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# tain his infirmity; but a wounded spirit 66 who can bear ?"

In this distressed situation, when every other refuge fails, divine revelation comes seasonably to our assistance. So bright are the objects it presents to our view, that they prevent the labour of a tedious inquiry: The mind sees them at once ; and though greatly disturbed, can with ease discover both their nature and their use. The import of a striking fact is much sooner comprehended than the force of an argument. Thus when we are told, that “ God spared “ not his own Son, but delivered him up “ to the death for us," we no sooner hear and believe the fact, than we are fufficiently prepared to draw the same conclusion from it that Paul did, “ How shall he not with " him also freely give us all things ?" But the Scriptures do not stop here: they not only relate what God hath already done, and thereby furnish us with proofs of his mercy and grace; they likewise contain explicit declarations of what he hath purposed and determined to do. They abound with great and precious promises, confirmed by Vol. II. B b


the oath of an unchangeable God, “ that

by two immutable things, in which it is « impoffible for God to lie, they may have

a strong confolation, who have fled for

refuge to lay hold on the hope set before r them.

Of this kind is the argument with which the Apostle presseth the exhortation in my text, Cafting all your care upon God, faith he, FOR be careth for you. Nothing can be more fimple ; and, at the same time, nothing can be more perfuafive. No acuteness is requisite for discovering the meaning of the argument.' And then its strength is irresistible : « For if God be with us, who can be against « us ?" If the great Lord of heaven and earth vouchsafe to become our friend, nay, our guardian, then surely, with a cheerful and unreserved confidence, we may refign ourfelves wholly to his difpofal and government. The objects of his paternal care muft always be fafe ; no real evil can befal them, neither shall any thing that is truly good be with-held from them. But to whom doth the Apostle address his hortation

This question is of importance, and must be answered in the first place.

Secondly, I shall lay open the nature and extent of the duty here enjoined, and show what is included in cafting all our care upon God.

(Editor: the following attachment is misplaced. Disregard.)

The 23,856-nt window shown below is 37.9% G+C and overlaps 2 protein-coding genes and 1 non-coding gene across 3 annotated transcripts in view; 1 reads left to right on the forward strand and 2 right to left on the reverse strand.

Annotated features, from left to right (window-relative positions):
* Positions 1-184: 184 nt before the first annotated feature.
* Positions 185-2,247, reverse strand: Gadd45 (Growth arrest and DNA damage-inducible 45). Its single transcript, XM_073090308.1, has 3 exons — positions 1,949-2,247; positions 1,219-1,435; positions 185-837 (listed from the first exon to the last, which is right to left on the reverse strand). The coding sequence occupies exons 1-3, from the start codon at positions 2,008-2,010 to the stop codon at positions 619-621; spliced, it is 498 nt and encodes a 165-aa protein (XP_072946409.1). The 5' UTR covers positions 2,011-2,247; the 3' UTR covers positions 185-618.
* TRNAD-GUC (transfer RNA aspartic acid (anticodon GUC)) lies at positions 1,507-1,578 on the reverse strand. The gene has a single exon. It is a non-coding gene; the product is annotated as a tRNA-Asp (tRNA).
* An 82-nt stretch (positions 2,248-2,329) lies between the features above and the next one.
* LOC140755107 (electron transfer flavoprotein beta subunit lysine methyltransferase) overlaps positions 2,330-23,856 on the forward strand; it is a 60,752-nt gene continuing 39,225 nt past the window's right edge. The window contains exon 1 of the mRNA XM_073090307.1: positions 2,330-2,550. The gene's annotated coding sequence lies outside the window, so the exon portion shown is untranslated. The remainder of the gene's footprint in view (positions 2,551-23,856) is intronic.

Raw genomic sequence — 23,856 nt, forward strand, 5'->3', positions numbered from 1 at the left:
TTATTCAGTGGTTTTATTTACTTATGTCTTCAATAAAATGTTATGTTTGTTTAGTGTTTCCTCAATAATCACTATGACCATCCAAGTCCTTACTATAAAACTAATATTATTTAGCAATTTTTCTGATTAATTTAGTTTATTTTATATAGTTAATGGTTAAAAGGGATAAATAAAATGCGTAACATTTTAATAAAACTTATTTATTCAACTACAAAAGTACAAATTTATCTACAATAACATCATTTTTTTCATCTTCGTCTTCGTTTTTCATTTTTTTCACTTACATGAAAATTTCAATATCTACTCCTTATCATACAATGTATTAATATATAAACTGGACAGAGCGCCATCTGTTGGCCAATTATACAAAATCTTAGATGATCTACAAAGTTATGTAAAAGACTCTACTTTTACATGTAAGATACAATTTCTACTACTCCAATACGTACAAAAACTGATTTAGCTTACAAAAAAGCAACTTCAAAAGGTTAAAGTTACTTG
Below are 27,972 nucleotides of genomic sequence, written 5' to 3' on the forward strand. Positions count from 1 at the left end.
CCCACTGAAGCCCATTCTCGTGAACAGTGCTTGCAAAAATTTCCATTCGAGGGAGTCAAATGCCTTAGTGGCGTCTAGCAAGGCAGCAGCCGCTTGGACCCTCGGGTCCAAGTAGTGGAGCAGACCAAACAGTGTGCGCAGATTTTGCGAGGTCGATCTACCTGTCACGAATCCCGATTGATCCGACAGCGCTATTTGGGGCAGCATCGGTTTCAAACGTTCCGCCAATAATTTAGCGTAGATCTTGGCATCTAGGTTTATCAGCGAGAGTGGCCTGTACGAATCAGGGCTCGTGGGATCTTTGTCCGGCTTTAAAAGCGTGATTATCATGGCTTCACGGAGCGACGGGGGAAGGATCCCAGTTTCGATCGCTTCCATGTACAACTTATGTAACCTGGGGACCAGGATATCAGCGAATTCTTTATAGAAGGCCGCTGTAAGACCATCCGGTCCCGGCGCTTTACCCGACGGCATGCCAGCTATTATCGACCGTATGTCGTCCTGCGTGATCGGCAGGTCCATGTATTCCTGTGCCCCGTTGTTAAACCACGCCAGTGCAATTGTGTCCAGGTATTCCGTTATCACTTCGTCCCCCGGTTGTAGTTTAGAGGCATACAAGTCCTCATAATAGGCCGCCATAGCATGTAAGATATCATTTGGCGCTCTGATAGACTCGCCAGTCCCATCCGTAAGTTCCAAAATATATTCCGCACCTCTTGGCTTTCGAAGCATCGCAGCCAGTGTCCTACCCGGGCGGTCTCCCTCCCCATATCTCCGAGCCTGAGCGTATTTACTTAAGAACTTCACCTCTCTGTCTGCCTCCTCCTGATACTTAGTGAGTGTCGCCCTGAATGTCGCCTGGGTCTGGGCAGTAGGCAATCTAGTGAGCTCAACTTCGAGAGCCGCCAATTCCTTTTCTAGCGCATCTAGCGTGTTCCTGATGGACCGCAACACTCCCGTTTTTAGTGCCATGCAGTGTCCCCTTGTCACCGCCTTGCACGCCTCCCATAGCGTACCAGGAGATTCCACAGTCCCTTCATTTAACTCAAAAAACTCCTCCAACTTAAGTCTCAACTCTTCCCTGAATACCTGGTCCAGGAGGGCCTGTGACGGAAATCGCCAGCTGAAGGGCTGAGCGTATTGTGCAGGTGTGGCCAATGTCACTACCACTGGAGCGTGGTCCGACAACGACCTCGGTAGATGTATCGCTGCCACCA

Thirdly, I shall illustrate the propriety and Itrength of the motive with which the exhortation is enforced, God careth for you.

And then direct you to the practical improvement of the subject.

NOTHING would give me greater pleasure, than to say to every one that hears me, Thou art the person who art invited to caft tby care upon God: but it is truth, and not inclination, that must dictate what I say. The great Prophet of the church compares the office of a minister to that of a steward, whofe business it is to feed those committed to his care, by giving unto each “his por* tion of meat in due season.” A promis. cuous distribution of the bread of life, is not merely unprofitable, but in many cases hurtful, to the souls of men : And give me leave to add, that in no case is it more likely to B b 2


be hurtful; than when the subject, like the present one, is soothing and agreeable. And therefore, that this word of truth may be rightly divided, it will be necessary,

I. In the first place, To inquire who the persons are to whom the exhortation may properly be addrelled.

It is certain, that as there are privileges peculiar to sanctified believers, fo there are many duties enjoined in Scripture, which the impenitent and unbelieving are incapable of performing: and, I apprehend, there is no duty whatsoever that lies farther beyond their reach, than the exercise of trüft and hope in God; for every part of his word denounces wrath against them so long as they perfist in their rebellion and enmity. « God is angry with the wicked

every day. He hath bent his bow, and “ made it ready; he hath also prepared for * him the instruments of death." And therefore, to persons of this character, a previous exhortation is necessary. I muft address you in the words of Eliphaz to Job, “ Acquaint now thyself with God, and be

to you.

in his eye.

at peace, and hereby good fhall come un

At present my text doth not speak to you at all. If you look back to the foregoing part of this epistle, you will see the persons described whom the Apostle had He doth not write to all

proa miscuoully, but “ to the elect, according “ to the foreknowledge of God the Father, w through fanctification of the Spirit unto “ obedience, and sprinkling of the blood of 6 Chrift.” He writes to those “ who are " born again, not of corruptible seed, but “ of incorruptible, by the word of God, u which liveth and abideth for ever," He ad drefleth his exhortation to believers in Chrift Jesus, " who loved him though un“ seen,” having tasted of his grace; whom he distinguisheth by the honourable appels lations of “ a chofen generation, a royal « priesthood, a holy nation, a peculiar peo“ ple." These are the objects of God's paternal care; and they only are qualified to cast their care upon him.

I speak not thus to drive any, even the worst of you, away from Ged, or to difLourage your application to him when



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